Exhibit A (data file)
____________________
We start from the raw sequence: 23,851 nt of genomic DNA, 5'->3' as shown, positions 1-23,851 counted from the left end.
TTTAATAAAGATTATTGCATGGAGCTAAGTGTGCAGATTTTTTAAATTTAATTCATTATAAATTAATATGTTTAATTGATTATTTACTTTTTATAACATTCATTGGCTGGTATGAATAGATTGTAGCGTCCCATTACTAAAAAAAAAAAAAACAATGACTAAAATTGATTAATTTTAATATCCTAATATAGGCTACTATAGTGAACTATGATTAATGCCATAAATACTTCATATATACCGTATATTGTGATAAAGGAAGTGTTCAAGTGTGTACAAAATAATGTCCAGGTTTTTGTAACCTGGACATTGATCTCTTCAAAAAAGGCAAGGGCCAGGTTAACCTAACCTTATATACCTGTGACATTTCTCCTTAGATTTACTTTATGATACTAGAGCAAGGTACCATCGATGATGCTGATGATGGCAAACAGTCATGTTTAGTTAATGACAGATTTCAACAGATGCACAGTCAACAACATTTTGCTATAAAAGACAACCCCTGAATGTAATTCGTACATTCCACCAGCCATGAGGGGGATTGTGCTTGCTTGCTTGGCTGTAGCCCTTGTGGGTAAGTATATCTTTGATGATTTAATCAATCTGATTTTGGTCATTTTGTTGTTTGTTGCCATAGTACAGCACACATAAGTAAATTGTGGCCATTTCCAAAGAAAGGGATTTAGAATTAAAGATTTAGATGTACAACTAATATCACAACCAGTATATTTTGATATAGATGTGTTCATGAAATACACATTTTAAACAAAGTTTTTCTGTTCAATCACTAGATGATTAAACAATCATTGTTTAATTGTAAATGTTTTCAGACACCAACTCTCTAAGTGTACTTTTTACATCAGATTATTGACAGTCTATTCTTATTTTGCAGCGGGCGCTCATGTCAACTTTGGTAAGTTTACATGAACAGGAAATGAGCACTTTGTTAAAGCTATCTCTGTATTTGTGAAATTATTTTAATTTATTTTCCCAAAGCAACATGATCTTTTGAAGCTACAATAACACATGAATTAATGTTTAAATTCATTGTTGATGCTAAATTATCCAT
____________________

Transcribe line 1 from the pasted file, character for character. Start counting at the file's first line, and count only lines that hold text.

We start from the raw sequence: 23,851 nt of genomic DNA, 5'->3' as shown, positions 1-23,851 counted from the left end.